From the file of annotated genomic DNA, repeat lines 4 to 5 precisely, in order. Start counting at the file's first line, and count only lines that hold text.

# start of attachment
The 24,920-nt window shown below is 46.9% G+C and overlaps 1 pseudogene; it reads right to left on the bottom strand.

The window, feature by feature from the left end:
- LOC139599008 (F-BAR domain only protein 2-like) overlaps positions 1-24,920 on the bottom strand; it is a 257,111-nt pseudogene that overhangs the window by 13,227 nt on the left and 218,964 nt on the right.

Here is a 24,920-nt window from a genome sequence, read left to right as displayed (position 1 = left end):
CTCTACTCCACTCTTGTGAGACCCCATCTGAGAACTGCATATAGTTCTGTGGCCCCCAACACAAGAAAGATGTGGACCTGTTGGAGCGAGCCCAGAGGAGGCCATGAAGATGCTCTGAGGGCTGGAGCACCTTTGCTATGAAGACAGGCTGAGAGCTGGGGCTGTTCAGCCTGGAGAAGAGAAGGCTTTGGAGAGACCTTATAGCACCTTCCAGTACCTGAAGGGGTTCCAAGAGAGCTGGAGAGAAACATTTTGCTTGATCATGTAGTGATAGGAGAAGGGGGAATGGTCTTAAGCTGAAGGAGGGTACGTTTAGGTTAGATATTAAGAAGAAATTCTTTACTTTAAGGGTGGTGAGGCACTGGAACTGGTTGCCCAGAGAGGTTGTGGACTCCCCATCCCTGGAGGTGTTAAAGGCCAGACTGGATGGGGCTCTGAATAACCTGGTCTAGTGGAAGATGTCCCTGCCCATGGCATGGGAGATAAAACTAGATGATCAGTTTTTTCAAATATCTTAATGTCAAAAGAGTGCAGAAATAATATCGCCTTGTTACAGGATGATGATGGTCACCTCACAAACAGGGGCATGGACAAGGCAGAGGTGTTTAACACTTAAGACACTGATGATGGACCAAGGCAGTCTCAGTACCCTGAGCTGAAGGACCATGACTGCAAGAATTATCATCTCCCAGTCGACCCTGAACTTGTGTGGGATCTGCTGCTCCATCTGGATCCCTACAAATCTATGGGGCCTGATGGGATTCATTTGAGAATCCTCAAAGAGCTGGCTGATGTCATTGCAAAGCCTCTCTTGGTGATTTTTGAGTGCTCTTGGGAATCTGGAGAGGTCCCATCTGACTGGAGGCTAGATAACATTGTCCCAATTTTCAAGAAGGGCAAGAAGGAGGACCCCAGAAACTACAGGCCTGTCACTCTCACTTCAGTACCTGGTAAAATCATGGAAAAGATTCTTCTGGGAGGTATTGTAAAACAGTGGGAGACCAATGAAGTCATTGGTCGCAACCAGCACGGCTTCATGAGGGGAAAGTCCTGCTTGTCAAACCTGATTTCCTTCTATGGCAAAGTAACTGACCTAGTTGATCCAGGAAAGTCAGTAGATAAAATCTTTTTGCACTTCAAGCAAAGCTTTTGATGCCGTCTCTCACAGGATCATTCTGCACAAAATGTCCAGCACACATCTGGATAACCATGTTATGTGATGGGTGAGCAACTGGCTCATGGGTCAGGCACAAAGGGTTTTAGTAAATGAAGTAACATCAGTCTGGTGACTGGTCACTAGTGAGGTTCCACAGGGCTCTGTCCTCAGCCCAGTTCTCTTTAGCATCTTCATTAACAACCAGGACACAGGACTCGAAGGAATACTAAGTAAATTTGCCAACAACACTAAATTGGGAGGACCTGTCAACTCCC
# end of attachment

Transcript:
Here is a 24,920-nt window from a genome sequence, read left to right as displayed (position 1 = left end):
CTCTACTCCACTCTTGTGAGACCCCATCTGAGAACTGCATATAGTTCTGTGGCCCCCAACACAAGAAAGATGTGGACCTGTTGGAGCGAGCCCAGAGGAGGCCATGAAGATGCTCTGAGGGCTGGAGCACCTTTGCTATGAAGACAGGCTGAGAGCTGGGGCTGTTCAGCCTGGAGAAGAGAAGGCTTTGGAGAGACCTTATAGCACCTTCCAGTACCTGAAGGGGTTCCAAGAGAGCTGGAGAGAAACATTTTGCTTGATCATGTAGTGATAGGAGAAGGGGGAATGGTCTTAAGCTGAAGGAGGGTACGTTTAGGTTAGATATTAAGAAGAAATTCTTTACTTTAAGGGTGGTGAGGCACTGGAACTGGTTGCCCAGAGAGGTTGTGGACTCCCCATCCCTGGAGGTGTTAAAGGCCAGACTGGATGGGGCTCTGAATAACCTGGTCTAGTGGAAGATGTCCCTGCCCATGGCATGGGAGATAAAACTAGATGATCAGTTTTTTCAAATATCTTAATGTCAAAAGAGTGCAGAAATAATATCGCCTTGTTACAGGATGATGATGGTCACCTCACAAACAGGGGCATGGACAAGGCAGAGGTGTTTAACACTTAAGACACTGATGATGGACCAAGGCAGTCTCAGTACCCTGAGCTGAAGGACCATGACTGCAAGAATTATCATCTCCCAGTCGACCCTGAACTTGTGTGGGATCTGCTGCTCCATCTGGATCCCTACAAATCTATGGGGCCTGATGGGATTCATTTGAGAATCCTCAAAGAGCTGGCTGATGTCATTGCAAAGCCTCTCTTGGTGATTTTTGAGTGCTCTTGGGAATCTGGAGAGGTCCCATCTGACTGGAGGCTAGATAACATTGTCCCAATTTTCAAGAAGGGCAAGAAGGAGGACCCCAGAAACTACAGGCCTGTCACTCTCACTTCAGTACCTGGTAAAATCATGGAAAAGATTCTTCTGGGAGGTATTGTAAAACAGTGGGAGACCAATGAAGTCATTGGTCGCAACCAGCACGGCTTCATGAGGGGAAAGTCCTGCTTGTCAAACCTGATTTCCTTCTATGGCAAAGTAACTGACCTAGTTGATCCAGGAAAGTCAGTAGATAAAATCTTTTTGCACTTCAAGCAAAGCTTTTGATGCCGTCTCTCACAGGATCATTCTGCACAAAATGTCCAGCACACATCTGGATAACCATGTTATGTGATGGGTGAGCAACTGGCTCATGGGTCAGGCACAAAGGGTTTTAGTAAATGAAGTAACATCAGTCTGGTGACTGGTCACTAGTGAGGTTCCACAGGGCTCTGTCCTCAGCCCAGTTCTCTTTAGCATCTTCATTAACAACCAGGACACAGGACTCGAAGGAATACTAAGTAAATTTGCCAACAACACTAAATTGGGAGGACCTGTCAACTCCC